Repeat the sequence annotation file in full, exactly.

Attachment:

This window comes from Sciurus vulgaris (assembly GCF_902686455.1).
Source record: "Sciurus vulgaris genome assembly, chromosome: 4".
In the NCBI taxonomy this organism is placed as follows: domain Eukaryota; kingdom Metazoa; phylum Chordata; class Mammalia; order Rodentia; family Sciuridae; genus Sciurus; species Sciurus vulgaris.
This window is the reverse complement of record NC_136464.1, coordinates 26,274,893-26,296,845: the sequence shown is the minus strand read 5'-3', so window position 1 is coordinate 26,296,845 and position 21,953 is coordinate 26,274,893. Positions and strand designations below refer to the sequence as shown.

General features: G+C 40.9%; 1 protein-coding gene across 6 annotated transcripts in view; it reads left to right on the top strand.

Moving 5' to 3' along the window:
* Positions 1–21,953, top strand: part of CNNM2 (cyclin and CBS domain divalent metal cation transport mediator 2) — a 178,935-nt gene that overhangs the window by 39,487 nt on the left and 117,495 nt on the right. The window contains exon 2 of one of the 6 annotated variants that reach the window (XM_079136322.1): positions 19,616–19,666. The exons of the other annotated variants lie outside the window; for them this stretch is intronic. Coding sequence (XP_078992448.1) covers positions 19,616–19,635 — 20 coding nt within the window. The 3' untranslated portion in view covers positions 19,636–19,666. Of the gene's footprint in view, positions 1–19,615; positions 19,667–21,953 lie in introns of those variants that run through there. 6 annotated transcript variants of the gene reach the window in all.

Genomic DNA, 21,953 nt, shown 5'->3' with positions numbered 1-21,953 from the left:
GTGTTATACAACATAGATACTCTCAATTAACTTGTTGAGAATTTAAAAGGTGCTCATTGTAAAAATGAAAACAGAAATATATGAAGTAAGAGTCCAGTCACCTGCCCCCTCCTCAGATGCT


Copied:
This window comes from Sciurus vulgaris (assembly GCF_902686455.1).
Source record: "Sciurus vulgaris genome assembly, chromosome: 4".
In the NCBI taxonomy this organism is placed as follows: domain Eukaryota; kingdom Metazoa; phylum Chordata; class Mammalia; order Rodentia; family Sciuridae; genus Sciurus; species Sciurus vulgaris.
This window is the reverse complement of record NC_136464.1, coordinates 26,274,893-26,296,845: the sequence shown is the minus strand read 5'-3', so window position 1 is coordinate 26,296,845 and position 21,953 is coordinate 26,274,893. Positions and strand designations below refer to the sequence as shown.

General features: G+C 40.9%; 1 protein-coding gene across 6 annotated transcripts in view; it reads left to right on the top strand.

Moving 5' to 3' along the window:
* Positions 1–21,953, top strand: part of CNNM2 (cyclin and CBS domain divalent metal cation transport mediator 2) — a 178,935-nt gene that overhangs the window by 39,487 nt on the left and 117,495 nt on the right. The window contains exon 2 of one of the 6 annotated variants that reach the window (XM_079136322.1): positions 19,616–19,666. The exons of the other annotated variants lie outside the window; for them this stretch is intronic. Coding sequence (XP_078992448.1) covers positions 19,616–19,635 — 20 coding nt within the window. The 3' untranslated portion in view covers positions 19,636–19,666. Of the gene's footprint in view, positions 1–19,615; positions 19,667–21,953 lie in introns of those variants that run through there. 6 annotated transcript variants of the gene reach the window in all.

Genomic DNA, 21,953 nt, shown 5'->3' with positions numbered 1-21,953 from the left:
GTGTTATACAACATAGATACTCTCAATTAACTTGTTGAGAATTTAAAAGGTGCTCATTGTAAAAATGAAAACAGAAATATATGAAGTAAGAGTCCAGTCACCTGCCCCCTCCTCAGATGCT